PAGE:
“My beehives were plagued with wax worms, so I started cleaning them, putting the worms in a plastic bag,” said Dr Federica Bertocchini, at the Biological Research Centre in Madrid. “After a while, I noticed lots of holes and we found it wasn’t only chewing, it was [chemical breakdown], so that was the beginning of the story.”
A team was able to reduce CO2 exhaust of a diesel-powered engine by 86% by replacing 90% of the fuel by hydrogen in a hybrid dual-fuel engine. It looks promising for applications not suitable for other energy sources
A team at the National Ignition Facility (NIF), which is a fusion experiment based at the U.S. Department of Energy’s Lawrence Livermore National Laboratory, has reported that the magnetic fields can boost the temperature of the fusion “hot spot” in experiments by 40 percent and more than triple its energy output, which is “approaching what is required for fusion ignition”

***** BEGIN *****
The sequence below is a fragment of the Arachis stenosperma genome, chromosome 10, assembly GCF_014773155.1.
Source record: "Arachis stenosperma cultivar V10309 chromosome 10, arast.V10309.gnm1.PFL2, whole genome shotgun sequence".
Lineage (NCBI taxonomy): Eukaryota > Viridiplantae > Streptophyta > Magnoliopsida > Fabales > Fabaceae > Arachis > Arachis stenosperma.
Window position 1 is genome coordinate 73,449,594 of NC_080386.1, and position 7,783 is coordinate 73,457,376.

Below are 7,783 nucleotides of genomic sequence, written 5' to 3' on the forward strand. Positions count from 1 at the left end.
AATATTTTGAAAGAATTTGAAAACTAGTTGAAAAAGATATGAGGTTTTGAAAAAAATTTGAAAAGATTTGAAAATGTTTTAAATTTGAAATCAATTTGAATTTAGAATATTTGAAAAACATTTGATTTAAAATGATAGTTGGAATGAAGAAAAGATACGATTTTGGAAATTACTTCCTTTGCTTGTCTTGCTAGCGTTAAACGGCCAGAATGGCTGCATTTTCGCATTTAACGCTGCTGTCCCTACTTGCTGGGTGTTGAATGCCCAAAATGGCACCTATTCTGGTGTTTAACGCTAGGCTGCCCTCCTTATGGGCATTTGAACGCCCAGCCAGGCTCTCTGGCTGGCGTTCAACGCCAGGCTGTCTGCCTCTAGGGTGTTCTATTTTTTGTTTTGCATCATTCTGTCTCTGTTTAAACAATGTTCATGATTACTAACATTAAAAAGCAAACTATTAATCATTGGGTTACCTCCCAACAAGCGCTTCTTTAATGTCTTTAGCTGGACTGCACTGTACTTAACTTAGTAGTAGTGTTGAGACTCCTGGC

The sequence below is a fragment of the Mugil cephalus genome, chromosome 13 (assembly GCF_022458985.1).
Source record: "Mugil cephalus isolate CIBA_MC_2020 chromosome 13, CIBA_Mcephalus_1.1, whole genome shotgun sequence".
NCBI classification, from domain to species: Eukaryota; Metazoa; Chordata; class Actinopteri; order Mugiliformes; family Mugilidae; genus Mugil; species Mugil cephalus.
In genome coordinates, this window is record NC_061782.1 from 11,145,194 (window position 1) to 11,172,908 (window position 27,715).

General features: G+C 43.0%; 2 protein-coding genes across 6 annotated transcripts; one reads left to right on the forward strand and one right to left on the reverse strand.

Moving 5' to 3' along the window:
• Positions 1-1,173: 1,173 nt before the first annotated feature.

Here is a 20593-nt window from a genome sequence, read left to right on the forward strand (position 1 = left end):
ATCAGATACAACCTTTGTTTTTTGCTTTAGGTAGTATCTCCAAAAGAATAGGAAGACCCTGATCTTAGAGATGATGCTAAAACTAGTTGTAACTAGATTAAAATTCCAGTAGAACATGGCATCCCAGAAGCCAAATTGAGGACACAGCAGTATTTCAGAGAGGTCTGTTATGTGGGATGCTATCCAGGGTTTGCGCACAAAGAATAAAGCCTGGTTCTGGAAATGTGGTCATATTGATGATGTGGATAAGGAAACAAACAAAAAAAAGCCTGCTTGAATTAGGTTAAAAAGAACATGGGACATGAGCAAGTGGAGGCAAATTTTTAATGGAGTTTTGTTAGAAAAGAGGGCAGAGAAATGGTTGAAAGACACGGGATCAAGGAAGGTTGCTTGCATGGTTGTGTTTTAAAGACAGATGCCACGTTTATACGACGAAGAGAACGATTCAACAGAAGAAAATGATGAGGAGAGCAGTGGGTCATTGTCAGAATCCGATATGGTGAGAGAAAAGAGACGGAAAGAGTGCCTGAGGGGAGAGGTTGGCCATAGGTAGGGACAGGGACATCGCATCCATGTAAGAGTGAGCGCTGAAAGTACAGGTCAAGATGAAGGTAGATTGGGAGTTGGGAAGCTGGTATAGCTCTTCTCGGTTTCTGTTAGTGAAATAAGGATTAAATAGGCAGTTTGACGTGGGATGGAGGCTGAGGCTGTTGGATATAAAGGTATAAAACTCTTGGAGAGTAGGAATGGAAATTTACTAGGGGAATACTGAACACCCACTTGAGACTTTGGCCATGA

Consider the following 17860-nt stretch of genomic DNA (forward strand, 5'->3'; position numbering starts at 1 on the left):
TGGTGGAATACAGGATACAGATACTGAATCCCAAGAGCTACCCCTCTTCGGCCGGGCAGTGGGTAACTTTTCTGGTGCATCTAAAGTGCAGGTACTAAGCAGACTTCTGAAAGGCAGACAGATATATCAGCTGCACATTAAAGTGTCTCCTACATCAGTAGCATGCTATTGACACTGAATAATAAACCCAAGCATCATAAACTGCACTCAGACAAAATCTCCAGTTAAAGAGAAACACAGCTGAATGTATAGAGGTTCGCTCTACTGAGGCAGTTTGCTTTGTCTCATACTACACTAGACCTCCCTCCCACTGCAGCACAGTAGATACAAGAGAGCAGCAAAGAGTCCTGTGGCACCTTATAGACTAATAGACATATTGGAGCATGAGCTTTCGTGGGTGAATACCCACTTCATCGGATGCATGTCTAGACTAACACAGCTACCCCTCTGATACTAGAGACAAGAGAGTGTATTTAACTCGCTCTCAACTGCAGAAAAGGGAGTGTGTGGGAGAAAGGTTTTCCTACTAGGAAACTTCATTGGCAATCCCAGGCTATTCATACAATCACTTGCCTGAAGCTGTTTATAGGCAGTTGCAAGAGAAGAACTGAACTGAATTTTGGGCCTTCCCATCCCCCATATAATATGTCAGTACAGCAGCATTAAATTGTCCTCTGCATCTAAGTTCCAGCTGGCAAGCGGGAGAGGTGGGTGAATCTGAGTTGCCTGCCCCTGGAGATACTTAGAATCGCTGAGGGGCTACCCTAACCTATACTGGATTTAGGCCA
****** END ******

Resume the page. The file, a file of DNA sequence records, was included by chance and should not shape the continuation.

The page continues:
Beyond a few cases of outright misconduct, these practices are rarely done to deceive. They’re an almost inevitable product of an academic world that rewards scientists, above all else, for publishing papers in high-profile journals—journals that prefer flashy studies that make new discoveries over duller ones that check existing work. People are rewarded for being productive rather than being right, for building ever upward instead of checking your foundations. These incentives allow weak studies to be published. And once enough have amassed, they create a collective perception of strength that can be hard to pierce.
« Il faut garder en tête que ce sont des maisons d’édition commerciales dont l’objectif est de faire du profit, décrit-elle. Elles mettent aujourd’hui en place des stratégies que les grandes entreprises dans les autres domaines adoptent également. »
« If the overall cost of the process can be reduced to a level economically comparable with agricultural planting in the future, it is expected to save more than 90% of cultivated land and freshwater resources »